This is worth remembering when investing during the fourth quarter of retirement planning. No, you don't want to start making crazy bets on stocks. But if you are too conservative, you run the risk of coming up short on your retirement goals and possibly outliving your income and assets. Don't just shift all of your money into a money-market fund. Continue to explore some growth opportunities while making sure you have some downside protection with a balanced portfolio. This is especially important for you to do so that you avoid overtime--working longer than you planned to. It's a common consequence when you aren't sure if you have enough to last you through retirement.
Prepare for the big moments
Football players say it all the time when they make a thrilling comeback at the end of a game: "We practice that every day." It may sound cliché, but it's true. Every football team practices different late-game situations so that when they are in the real moments, they're prepared.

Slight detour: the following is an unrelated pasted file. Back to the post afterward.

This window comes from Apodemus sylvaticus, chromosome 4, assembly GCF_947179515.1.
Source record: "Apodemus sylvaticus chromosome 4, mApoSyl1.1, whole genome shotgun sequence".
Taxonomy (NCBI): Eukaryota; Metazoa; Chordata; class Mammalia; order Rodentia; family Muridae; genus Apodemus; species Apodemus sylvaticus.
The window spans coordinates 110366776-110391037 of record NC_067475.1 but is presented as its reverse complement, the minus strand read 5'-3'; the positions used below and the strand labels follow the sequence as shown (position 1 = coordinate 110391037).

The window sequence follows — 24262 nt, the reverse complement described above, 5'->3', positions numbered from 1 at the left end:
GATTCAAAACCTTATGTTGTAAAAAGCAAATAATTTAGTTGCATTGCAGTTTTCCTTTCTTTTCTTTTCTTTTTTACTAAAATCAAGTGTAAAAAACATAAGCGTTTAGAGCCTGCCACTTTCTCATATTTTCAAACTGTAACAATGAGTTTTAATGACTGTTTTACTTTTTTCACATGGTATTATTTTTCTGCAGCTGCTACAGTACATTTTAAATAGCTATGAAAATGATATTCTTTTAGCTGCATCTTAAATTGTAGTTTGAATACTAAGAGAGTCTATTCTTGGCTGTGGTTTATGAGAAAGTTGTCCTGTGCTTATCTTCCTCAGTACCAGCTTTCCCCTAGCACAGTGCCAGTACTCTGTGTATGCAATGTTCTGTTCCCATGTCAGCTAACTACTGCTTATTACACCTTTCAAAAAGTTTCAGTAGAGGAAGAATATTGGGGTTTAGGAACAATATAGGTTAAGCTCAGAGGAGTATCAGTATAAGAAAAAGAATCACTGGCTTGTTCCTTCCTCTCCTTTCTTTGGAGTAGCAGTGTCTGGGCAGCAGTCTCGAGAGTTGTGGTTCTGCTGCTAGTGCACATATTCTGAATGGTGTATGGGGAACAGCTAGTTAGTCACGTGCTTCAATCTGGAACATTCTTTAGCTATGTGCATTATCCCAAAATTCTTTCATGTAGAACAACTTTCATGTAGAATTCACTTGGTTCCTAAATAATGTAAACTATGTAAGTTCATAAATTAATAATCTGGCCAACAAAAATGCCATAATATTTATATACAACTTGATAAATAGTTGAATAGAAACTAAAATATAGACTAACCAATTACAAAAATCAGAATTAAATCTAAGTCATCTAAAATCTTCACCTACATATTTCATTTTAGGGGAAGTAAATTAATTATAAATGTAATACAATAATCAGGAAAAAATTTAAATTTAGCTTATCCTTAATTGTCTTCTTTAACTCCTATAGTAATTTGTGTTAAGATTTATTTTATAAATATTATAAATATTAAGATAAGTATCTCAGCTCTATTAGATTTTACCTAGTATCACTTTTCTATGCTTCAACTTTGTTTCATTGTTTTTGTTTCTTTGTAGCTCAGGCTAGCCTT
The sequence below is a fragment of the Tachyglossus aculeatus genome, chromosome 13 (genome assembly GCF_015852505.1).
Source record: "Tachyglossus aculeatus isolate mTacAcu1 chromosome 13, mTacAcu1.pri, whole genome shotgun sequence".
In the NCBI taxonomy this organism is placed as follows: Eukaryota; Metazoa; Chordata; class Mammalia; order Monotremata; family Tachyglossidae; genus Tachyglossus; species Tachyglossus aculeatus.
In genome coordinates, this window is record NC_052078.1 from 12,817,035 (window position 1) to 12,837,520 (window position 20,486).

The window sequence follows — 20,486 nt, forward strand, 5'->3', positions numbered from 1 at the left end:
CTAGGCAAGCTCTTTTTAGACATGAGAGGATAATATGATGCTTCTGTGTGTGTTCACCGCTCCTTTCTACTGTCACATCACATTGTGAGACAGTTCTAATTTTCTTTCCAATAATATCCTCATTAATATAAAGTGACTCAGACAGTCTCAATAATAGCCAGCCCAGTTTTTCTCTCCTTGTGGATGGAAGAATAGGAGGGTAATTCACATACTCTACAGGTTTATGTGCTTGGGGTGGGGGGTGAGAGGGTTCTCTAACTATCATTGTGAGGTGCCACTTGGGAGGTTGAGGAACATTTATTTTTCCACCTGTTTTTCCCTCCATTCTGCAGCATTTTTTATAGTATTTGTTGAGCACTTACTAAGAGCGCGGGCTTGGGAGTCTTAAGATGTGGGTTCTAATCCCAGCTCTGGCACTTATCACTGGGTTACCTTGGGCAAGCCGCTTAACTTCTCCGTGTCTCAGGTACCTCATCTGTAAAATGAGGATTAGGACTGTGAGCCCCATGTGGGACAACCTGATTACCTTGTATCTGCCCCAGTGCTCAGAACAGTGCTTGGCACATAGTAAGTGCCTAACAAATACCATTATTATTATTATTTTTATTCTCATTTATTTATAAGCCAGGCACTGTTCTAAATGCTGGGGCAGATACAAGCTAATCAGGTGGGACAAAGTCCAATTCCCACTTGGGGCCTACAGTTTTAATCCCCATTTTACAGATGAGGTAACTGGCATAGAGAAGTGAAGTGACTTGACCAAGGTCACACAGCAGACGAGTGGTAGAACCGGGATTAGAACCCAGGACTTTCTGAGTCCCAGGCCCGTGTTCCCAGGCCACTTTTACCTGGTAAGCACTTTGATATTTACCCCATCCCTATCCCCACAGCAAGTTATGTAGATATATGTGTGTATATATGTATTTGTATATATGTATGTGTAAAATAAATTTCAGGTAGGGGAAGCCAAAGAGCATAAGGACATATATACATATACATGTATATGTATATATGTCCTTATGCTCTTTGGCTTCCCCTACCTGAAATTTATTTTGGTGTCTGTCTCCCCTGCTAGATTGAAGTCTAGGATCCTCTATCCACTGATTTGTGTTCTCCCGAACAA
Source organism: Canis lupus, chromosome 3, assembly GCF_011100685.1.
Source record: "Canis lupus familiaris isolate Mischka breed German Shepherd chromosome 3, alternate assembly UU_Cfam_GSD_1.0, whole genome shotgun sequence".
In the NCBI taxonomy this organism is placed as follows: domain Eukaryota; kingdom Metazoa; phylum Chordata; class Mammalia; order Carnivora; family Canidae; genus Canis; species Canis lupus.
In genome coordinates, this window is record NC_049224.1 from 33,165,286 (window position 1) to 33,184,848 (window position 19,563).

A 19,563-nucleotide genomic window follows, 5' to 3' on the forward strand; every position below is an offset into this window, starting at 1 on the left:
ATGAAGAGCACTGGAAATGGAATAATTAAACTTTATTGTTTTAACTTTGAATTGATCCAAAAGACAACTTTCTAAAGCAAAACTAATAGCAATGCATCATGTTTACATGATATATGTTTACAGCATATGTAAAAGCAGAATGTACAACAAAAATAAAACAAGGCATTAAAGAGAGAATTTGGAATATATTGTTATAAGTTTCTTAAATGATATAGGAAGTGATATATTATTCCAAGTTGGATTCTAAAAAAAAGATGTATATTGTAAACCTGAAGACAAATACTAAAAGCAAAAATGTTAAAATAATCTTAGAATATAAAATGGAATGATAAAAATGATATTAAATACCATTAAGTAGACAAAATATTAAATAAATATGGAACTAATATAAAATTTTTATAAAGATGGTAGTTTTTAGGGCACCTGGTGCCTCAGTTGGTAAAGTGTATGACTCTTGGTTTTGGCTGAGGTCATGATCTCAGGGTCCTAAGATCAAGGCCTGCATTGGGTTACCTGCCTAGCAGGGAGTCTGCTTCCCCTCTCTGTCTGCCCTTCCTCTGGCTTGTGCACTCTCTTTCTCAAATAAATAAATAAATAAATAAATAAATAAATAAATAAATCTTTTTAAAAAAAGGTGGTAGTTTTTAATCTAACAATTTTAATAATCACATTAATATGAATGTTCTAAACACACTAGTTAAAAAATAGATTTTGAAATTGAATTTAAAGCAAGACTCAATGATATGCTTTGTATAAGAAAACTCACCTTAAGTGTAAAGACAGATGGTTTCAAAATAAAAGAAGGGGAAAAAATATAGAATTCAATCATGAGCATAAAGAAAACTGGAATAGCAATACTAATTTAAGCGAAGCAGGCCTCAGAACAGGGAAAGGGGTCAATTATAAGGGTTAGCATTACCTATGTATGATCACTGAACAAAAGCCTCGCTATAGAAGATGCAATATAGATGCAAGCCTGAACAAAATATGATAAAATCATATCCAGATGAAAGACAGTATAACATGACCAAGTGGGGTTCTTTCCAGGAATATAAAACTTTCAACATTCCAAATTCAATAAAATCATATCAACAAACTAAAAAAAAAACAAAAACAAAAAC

Obviously, you can't really "practice" for retirement planning. But you can do a number of things to help prepare yourself for what retirement will bring. First of all, you should try to envision what exactly you want your retirement to look like. Do you want to travel the world? Are you going to downsize to a smaller home? Will you be trying to pay for your grandchildren's college tuition? By mentally going through these specific situations, you'll be in a much better position to make financial planning decisions. You'll be thinking about retirement in real terms instead of in the abstract. Just like the best players, you will be well-prepared to win at crunch time.
Trust good coaching